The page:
A Universe Of Consciousness

How Matter Becomes Imagination


By Gerald M. Edelman

By Giulio Tononi

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What goes on in our head when we have a thought? Why do the physical events that occur inside a fistful of gelatinous tissue give rise to the world of conscious experience? In The Universe of Consciousness , Gerald Edelman and Giulio Tononi present for the first time a full-scale theory of consciousness based on direct observation of the human brain in action. Their pioneering work, presented here in an elegant style, challenges much of the conventional wisdom about consciousness. The Universe of Consciousness has enormous implications for our understanding of language, thought, emotion, and mental illness.


A Universe of Consciousness

DETAIL FROM MICHELANGELO’S CREATION OF ADAM IN THE SISTINE CHAPEL. God is pictured on a background that bears more than a passing resemblance to a section of the human brain. A detailed comparison can be found in F. L. Meshberger, “An Interpretation of Michelangelo’s Creation of Adam Based on Neuroanatomy,” Journal of the American Medical Association, 264 (1990), 1837–41.

A Universe of




The Mindful Brain: Cortical Organization and the
Group-Selective Theory of Higher Brain Function

Neural Darwinism: The Theory of Neuronal Group Selection

The Remembered Present: A Biological Theory of Consciousness

Bright Air, Brilliant Fire: On the Matter of the Mind


Frontispiece: Detail from Michelangelo’s Creation of Adam

1.1     Diagram by Descartes on how the brain forms mental images

2.1     A skeleton observing a skull, an engraving by Andreas Vesalius

2.2     William James

3.1     Virgin Forest with Setting Sun by Henri Rousseau

3.2     An ambiguous figure

3.3     Drawing by a patient with left hemineglect

3.4     Shot sequence from Eisenstein’s Potemkin

4.1     Gross anatomy of the brain

4.2     Two illustrations by Ramon y Cajal

4.3     Diagram of a synapse

4.4     Three topological arrangements of brain neuroanatomy

5.1     Distributed neural processes underlying conscious experience revealed by MEG

6.1     The corpus callosum

6.2     Anna O., a patient of Sigmund Freud

6.3     Coherence of neural processes underlying consciousness

6.4     EEG patterns during epilepsy and sleep

6.5     La Notte (The Night ), by Michelangelo

7.1     Charles Darwin

7.2     Diagram of the theory of neuronal group selection

7.3     Diagram of a value system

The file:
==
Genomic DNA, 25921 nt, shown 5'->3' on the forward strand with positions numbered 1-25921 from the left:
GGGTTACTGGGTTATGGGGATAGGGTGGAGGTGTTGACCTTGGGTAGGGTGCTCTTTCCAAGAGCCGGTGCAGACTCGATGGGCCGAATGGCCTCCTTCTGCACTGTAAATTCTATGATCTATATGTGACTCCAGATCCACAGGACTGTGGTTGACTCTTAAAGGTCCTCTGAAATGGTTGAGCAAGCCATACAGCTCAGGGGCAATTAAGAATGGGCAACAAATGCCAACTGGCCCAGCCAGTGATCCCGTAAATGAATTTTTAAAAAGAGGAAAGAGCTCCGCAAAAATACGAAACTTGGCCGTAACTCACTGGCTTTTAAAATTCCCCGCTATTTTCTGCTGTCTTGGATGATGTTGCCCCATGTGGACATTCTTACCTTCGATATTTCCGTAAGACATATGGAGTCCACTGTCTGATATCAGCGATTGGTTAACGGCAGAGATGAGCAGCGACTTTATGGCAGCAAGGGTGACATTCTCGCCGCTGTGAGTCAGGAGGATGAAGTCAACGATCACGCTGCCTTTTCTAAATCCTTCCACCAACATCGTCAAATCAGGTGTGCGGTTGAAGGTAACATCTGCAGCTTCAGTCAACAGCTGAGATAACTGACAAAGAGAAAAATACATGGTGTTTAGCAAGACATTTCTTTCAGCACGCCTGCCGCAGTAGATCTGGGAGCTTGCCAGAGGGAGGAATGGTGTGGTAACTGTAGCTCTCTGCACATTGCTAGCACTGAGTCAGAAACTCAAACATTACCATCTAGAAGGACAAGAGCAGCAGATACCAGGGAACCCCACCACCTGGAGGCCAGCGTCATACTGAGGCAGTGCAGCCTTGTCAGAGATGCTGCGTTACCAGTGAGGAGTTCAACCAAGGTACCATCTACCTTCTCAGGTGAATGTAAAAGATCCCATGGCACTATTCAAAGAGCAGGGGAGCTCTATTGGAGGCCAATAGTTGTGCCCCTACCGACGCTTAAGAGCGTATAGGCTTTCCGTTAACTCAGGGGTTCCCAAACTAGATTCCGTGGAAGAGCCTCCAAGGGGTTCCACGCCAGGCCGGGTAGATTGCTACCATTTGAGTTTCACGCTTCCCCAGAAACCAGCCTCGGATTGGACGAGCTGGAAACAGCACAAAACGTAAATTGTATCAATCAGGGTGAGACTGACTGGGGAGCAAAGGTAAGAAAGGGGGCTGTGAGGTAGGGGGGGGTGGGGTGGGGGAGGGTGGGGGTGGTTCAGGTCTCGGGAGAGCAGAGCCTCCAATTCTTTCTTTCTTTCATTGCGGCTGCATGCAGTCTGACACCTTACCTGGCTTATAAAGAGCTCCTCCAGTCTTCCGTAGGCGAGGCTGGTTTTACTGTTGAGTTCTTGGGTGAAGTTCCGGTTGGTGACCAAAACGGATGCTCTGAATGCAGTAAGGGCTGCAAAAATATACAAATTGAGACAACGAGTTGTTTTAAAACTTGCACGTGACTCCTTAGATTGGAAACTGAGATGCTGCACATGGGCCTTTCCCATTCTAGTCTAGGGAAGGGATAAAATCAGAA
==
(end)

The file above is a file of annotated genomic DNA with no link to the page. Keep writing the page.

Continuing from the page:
7.4     Darwin IV tracking colored cubes

8.1     Diagram of a global mapping

8.2     Knik glacier, Alaska

9.1     Mechanisms of primary consciousness

10.1     What is connected to what in the cerebral cortex

10.2     Diagram of a computer model of cortical integration

10.3     Solving the binding problem

10.4     Diagram of functional clustering

11.1     Diagram of mutual information

11.2     Diagram of complexity

11.3     How complexity varies, depending on neuroanatomical organization

12.1     M83, a spiral galaxy, in Hydra

13.1     Color space

13.2     Qualia space

13.3     Spring model of the dynamic core

14.1     Structures and connections mediating conscious and unconscious processes

15.1     A scheme of higher-order consciousness

17.1     Diagram of a Turing machine

17.2     Counterpart, by Arcimboldo


We wish especially to thank our colleagues Ralph Greenspan, Olaf Sporns, and Chiara Cirelli for their useful suggestions and thought-provoking discussions during the writing of this book. We are also grateful to David Sington for his penetrating editorial suggestions and critical analysis. Jo Ann Miller, the executive editor of Basic Books, gave us valuable help in clarifying portions of the text. We, of course, take full responsibility for any inadvertent errors and deficiencies that may remain. Many of the ideas and most of the work described here occurred at the Neurosciences Institute, whose Fellows are dedicated to understanding how the brain gives rise to the mind.


Consciousness has been seen as both a mystery and a source of mystery. It is one of the main targets of philosophical inquiry, but only recently has it been accepted into the family of scientific objects that are worthy of experimental investigation. The reasons for this late acceptance are clear: Although all scientific theories assume consciousness and conscious sensation and perception are necessary for their application, the means to carry out scientific investigations of consciousness itself have only recently become available.

There is something special about consciousness: Conscious experience arises as a result of the workings of each individual brain. It cannot be shared under direct observation, as the physicist’s objects can be shared. Thus, studying consciousness presents us with a curious dilemma: Introspection alone is not scientifically satisfactory, and though people’s reports about their own consciousness are useful, they cannot reveal the workings of the brain underlying them. Yet, studies of the brain proper cannot, in themselves, convey what it is like to be conscious. These constraints suggest that one must take special approaches to bring consciousness into the house of science.

In this book, we do just that, and we develop ways to answer the following questions: